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Great Maiden’s Blush by

I’m trying to find another way to phrase it when she interrupts.

 

‘Do you smell them?’

 

She gestures toward an open window with a subtle nod of her head. The air carries the sweet aroma of her memory. I strain to fill my lungs with it before it fades away.

 

‘The roses. They’re called Great Maiden’s Blush.’

 

She asks if I remember.

 

I see my father in his beige cardigan, covered in soil and grass stains. His grey slacks, fraying at the knee. His round tortoise shell spectacles slip from the bridge of his nose as he dabs beads of sweat from his bald head with a handkerchief. The air is laced with the odour of primrose and freshly cut grass. My mother brings him a jug of lemonade which she rests on a tea towel beside him. He called his roses “mummy’s cheeks” because they reminded him of the colour of her cheeks when she was younger.

 

I ask if she understands what I’ve told her, though I know that she hasn’t. She’s absently wandering from cupboard to kettle. Saucers clattering, silverware clinking, her hands shaking as she carves a slice of carrot cake which goes uneaten on the plate.

 

‘Do you fancy a cuppa?’

 

She begins vaguely picking at a chip in her teacup as though she can pick it off, the cup still empty in her hand. The kettle cools, neglected.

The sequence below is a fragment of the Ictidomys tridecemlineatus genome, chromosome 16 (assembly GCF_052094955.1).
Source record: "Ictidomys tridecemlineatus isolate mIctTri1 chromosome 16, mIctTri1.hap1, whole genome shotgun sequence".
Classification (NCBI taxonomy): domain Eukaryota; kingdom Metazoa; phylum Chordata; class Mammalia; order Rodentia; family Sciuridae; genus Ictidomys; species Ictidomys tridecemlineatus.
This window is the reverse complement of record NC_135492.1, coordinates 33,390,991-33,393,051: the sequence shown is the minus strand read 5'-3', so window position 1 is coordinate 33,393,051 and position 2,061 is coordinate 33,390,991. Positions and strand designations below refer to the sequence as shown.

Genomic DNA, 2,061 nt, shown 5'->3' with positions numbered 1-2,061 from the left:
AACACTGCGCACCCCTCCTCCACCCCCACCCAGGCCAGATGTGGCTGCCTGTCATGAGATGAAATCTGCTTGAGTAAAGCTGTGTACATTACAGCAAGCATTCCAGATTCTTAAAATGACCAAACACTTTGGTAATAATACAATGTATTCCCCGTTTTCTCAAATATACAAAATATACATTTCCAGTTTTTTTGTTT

In this house as a child I slept with the lights on, afraid of the monsters in my closet. In this house the fourth stair from the top creaks where it’s come away from the joist. As a teenager I tried to avoid stepping on it when getting home drunk after curfew. In this house there’s a water mark on the bathroom ceiling that I used to think resembled Elvis Presley. In this house the panes in the kitchen window rattle in a stiff breeze.

 

In this house on a bookshelf in the living room is a sepia stained photograph from their wedding day. My mother pours across the ballroom floor in her ivory dress, a small bouquet of pink roses blossoming from her hands. Their eyes sparkle as though the rest of their lives would be full of days such as this.

 

She’s lost in the image as I button up her cardigan. She’d been wearing it inside out.

 

I look up and notice her watching me. Her once jet-black hair is drawn into an unwieldy grey bun. Her smooth skin, now deep with wrinkles. It happened slowly, like raindrops razing a mountainside.

 

Twilight splinters through the blinds, illuminating nascent wrinkles on the backs of my hands. I slip the final button into its hole as silence settles around us like dust.

 

I try to tell her I’m sorry, but she interrupts.

 

‘Let’s just sit together and smell the flowers okay? I always did love the roses you know.’

 

 


 

 

Charles Prelle is a London based writer and playwright. His short fiction can be found in Retreat West, Ellipsis Zine, Idle Ink, Storgy and Reflex Press among others. He has also been listed in various flash competitions and published anthologies.

Find him on Twitter @CharlesPrelle

or on his website www.cprellewriter.wordpress.com

 

 

Image by Jill Wellington from Pixabay 

 

 

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